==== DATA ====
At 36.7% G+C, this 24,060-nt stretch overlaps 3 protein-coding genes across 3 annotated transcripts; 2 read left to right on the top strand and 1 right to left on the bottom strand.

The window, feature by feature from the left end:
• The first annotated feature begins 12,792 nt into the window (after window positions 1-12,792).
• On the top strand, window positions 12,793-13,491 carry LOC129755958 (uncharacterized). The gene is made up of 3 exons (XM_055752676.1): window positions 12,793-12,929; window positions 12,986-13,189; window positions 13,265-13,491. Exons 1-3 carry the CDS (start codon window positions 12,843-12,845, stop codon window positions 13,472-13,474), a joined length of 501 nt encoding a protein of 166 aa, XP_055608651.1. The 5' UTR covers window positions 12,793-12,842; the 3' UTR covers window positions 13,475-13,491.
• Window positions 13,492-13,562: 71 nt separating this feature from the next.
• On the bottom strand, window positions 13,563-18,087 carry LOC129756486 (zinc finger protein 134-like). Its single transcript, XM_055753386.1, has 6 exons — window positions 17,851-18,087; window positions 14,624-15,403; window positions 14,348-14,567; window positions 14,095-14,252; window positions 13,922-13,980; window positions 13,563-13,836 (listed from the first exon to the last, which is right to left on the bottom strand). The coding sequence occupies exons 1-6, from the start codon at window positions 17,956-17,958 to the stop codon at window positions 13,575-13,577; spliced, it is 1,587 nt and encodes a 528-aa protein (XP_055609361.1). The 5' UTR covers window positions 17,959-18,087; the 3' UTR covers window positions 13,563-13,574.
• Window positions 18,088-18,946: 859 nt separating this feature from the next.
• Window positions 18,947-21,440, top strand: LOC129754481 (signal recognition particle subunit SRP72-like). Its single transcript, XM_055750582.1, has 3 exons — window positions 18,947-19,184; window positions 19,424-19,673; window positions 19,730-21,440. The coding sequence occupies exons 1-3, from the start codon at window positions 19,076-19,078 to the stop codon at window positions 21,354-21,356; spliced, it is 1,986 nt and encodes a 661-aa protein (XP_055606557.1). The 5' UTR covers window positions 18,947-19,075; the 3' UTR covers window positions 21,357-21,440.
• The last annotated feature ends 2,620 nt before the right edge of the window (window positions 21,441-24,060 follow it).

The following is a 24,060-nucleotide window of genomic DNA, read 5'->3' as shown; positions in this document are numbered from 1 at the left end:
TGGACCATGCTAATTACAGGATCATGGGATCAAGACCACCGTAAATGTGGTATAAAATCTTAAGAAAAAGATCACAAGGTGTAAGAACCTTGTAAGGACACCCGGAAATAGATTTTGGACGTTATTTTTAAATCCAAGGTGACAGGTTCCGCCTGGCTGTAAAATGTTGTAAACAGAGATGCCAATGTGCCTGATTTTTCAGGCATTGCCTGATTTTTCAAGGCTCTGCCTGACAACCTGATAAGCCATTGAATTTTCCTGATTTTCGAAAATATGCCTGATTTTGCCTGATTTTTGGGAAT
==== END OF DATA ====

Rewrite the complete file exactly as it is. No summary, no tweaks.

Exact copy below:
At 36.7% G+C, this 24,060-nt stretch overlaps 3 protein-coding genes across 3 annotated transcripts; 2 read left to right on the top strand and 1 right to left on the bottom strand.

The window, feature by feature from the left end:
• The first annotated feature begins 12,792 nt into the window (after window positions 1-12,792).
• On the top strand, window positions 12,793-13,491 carry LOC129755958 (uncharacterized). The gene is made up of 3 exons (XM_055752676.1): window positions 12,793-12,929; window positions 12,986-13,189; window positions 13,265-13,491. Exons 1-3 carry the CDS (start codon window positions 12,843-12,845, stop codon window positions 13,472-13,474), a joined length of 501 nt encoding a protein of 166 aa, XP_055608651.1. The 5' UTR covers window positions 12,793-12,842; the 3' UTR covers window positions 13,475-13,491.
• Window positions 13,492-13,562: 71 nt separating this feature from the next.
• On the bottom strand, window positions 13,563-18,087 carry LOC129756486 (zinc finger protein 134-like). Its single transcript, XM_055753386.1, has 6 exons — window positions 17,851-18,087; window positions 14,624-15,403; window positions 14,348-14,567; window positions 14,095-14,252; window positions 13,922-13,980; window positions 13,563-13,836 (listed from the first exon to the last, which is right to left on the bottom strand). The coding sequence occupies exons 1-6, from the start codon at window positions 17,956-17,958 to the stop codon at window positions 13,575-13,577; spliced, it is 1,587 nt and encodes a 528-aa protein (XP_055609361.1). The 5' UTR covers window positions 17,959-18,087; the 3' UTR covers window positions 13,563-13,574.
• Window positions 18,088-18,946: 859 nt separating this feature from the next.
• Window positions 18,947-21,440, top strand: LOC129754481 (signal recognition particle subunit SRP72-like). Its single transcript, XM_055750582.1, has 3 exons — window positions 18,947-19,184; window positions 19,424-19,673; window positions 19,730-21,440. The coding sequence occupies exons 1-3, from the start codon at window positions 19,076-19,078 to the stop codon at window positions 21,354-21,356; spliced, it is 1,986 nt and encodes a 661-aa protein (XP_055606557.1). The 5' UTR covers window positions 18,947-19,075; the 3' UTR covers window positions 21,357-21,440.
• The last annotated feature ends 2,620 nt before the right edge of the window (window positions 21,441-24,060 follow it).

The following is a 24,060-nucleotide window of genomic DNA, read 5'->3' as shown; positions in this document are numbered from 1 at the left end:
TGGACCATGCTAATTACAGGATCATGGGATCAAGACCACCGTAAATGTGGTATAAAATCTTAAGAAAAAGATCACAAGGTGTAAGAACCTTGTAAGGACACCCGGAAATAGATTTTGGACGTTATTTTTAAATCCAAGGTGACAGGTTCCGCCTGGCTGTAAAATGTTGTAAACAGAGATGCCAATGTGCCTGATTTTTCAGGCATTGCCTGATTTTTCAAGGCTCTGCCTGACAACCTGATAAGCCATTGAATTTTCCTGATTTTCGAAAATATGCCTGATTTTGCCTGATTTTTGGGAAT